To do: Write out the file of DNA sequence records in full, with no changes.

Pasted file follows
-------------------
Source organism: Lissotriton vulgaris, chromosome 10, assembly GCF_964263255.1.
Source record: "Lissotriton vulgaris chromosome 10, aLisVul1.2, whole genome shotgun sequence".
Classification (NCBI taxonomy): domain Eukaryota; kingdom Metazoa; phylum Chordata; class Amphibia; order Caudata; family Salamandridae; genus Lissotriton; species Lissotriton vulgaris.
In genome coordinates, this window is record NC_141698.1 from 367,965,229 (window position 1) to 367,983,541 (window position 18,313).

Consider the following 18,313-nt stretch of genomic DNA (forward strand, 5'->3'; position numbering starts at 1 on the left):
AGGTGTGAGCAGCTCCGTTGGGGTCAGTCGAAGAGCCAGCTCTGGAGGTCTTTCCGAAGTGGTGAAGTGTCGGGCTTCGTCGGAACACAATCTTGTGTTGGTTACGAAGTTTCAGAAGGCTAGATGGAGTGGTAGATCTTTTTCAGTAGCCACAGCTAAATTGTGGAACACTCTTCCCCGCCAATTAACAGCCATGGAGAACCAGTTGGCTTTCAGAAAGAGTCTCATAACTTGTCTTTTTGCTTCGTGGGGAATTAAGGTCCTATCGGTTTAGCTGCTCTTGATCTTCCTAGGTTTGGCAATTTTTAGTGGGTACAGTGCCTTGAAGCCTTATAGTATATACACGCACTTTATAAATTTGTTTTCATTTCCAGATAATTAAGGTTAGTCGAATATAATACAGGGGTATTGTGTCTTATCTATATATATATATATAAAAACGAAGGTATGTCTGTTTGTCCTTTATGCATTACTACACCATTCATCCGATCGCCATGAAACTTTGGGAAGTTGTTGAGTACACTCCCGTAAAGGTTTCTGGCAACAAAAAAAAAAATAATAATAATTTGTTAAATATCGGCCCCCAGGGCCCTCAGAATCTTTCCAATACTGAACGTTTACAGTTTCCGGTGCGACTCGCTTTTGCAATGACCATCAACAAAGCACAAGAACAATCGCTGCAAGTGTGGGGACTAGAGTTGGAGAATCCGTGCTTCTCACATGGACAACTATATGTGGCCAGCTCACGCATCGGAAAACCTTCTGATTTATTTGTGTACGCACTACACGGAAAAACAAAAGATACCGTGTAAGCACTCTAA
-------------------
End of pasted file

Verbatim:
Source organism: Lissotriton vulgaris, chromosome 10, assembly GCF_964263255.1.
Source record: "Lissotriton vulgaris chromosome 10, aLisVul1.2, whole genome shotgun sequence".
Classification (NCBI taxonomy): domain Eukaryota; kingdom Metazoa; phylum Chordata; class Amphibia; order Caudata; family Salamandridae; genus Lissotriton; species Lissotriton vulgaris.
In genome coordinates, this window is record NC_141698.1 from 367,965,229 (window position 1) to 367,983,541 (window position 18,313).

Consider the following 18,313-nt stretch of genomic DNA (forward strand, 5'->3'; position numbering starts at 1 on the left):
AGGTGTGAGCAGCTCCGTTGGGGTCAGTCGAAGAGCCAGCTCTGGAGGTCTTTCCGAAGTGGTGAAGTGTCGGGCTTCGTCGGAACACAATCTTGTGTTGGTTACGAAGTTTCAGAAGGCTAGATGGAGTGGTAGATCTTTTTCAGTAGCCACAGCTAAATTGTGGAACACTCTTCCCCGCCAATTAACAGCCATGGAGAACCAGTTGGCTTTCAGAAAGAGTCTCATAACTTGTCTTTTTGCTTCGTGGGGAATTAAGGTCCTATCGGTTTAGCTGCTCTTGATCTTCCTAGGTTTGGCAATTTTTAGTGGGTACAGTGCCTTGAAGCCTTATAGTATATACACGCACTTTATAAATTTGTTTTCATTTCCAGATAATTAAGGTTAGTCGAATATAATACAGGGGTATTGTGTCTTATCTATATATATATATATAAAAACGAAGGTATGTCTGTTTGTCCTTTATGCATTACTACACCATTCATCCGATCGCCATGAAACTTTGGGAAGTTGTTGAGTACACTCCCGTAAAGGTTTCTGGCAACAAAAAAAAAAATAATAATAATTTGTTAAATATCGGCCCCCAGGGCCCTCAGAATCTTTCCAATACTGAACGTTTACAGTTTCCGGTGCGACTCGCTTTTGCAATGACCATCAACAAAGCACAAGAACAATCGCTGCAAGTGTGGGGACTAGAGTTGGAGAATCCGTGCTTCTCACATGGACAACTATATGTGGCCAGCTCACGCATCGGAAAACCTTCTGATTTATTTGTGTACGCACTACACGGAAAAACAAAAGATACCGTGTAAGCACTCTAA